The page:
The lathe looked good as received but there are some shortcomings so the first priority was to check the details and learn all I could about this new toy. It is reasonably solid and definitely better than some lathes I have seen recently.

Although dismantling might not be a good idea it is definitely worth thoroughly cleaning and oiling the machine. During my dismantling I have found many moving parts with little or no oil. The gearbox had very little oil and the tailstock was dry and noticeably better once greased and oiled. The same applies to the 3-jaw chuck; it was okay before but much better now.

Also worth checking on this lathe (and presumably most others) is that all screws and bolts are tightened correctly. I found many parts where the fasteners were loose or maybe snug but not tight. Critics might call this a lack of reasonable quality control but marketing probably promotes this as an opportunity to learn about your machine. At least they provide Allen keys and spanners to check most fasteners.

This is the back of the headstock with the motor and most of the wiring removed. There are two cut-out switches (chuck guard and drive belt door). The chuck guard switch defaults to on so the guard can be removed without having to remove the switch or alter the wiring. The belt door switch is normally open so the wiring (in the connector box) must be altered if you want to remove this safety feature. Both these switches interrupt the neutral line rather than the active line which seems wrong to me. The switch box on the front of the headstock must be disconnected to remove the front cover and the only way to do this is to disconnect the motor and the main junction box. The motor is a simple induction motor so it should be quiet and reliable. The switch box lives in a protected enclosure in the headstock to avoid problems with oil and swarf.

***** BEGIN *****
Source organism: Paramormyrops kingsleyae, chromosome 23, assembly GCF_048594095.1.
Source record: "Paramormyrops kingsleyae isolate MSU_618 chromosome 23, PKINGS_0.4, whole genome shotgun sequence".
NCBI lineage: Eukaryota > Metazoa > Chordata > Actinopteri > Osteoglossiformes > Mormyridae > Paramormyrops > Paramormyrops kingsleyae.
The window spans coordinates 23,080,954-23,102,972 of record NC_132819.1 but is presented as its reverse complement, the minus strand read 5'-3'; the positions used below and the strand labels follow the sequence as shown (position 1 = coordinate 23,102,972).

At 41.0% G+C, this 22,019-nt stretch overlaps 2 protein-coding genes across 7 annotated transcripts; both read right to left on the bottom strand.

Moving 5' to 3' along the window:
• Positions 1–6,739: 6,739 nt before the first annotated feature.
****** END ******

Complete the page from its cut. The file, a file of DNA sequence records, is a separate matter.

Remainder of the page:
Here is the drive belt area with the motor and intermediate pulley removed. The drive belts are plain V-belts but the arrangement would benefit from having a tensioning lever instead of the nut to position the intermediate pulley. The feed gear system is good and the reversing lever is a welcome feature which is missing on some lathes nowadays. The reversing lever doesn't have an indent for the neutral position which is strange as the manual mentions leaving the feed disconnected when not required.

The front of the headstock has the enclosure for the switch box and an open top to allow access to the roller bearings for the spindle. The 3-speed gearbox is below and there should be a filler hole there somewhere.

The lathe is now in a very dismantled state and sitting on the new bench. This is an extreme case of removing the accessories so the base machine is lighter and easier to move. The bench is on castors so I can move it around the garage. Definitely not recommended workshop practice but it seems okay so far.

Next : Modifications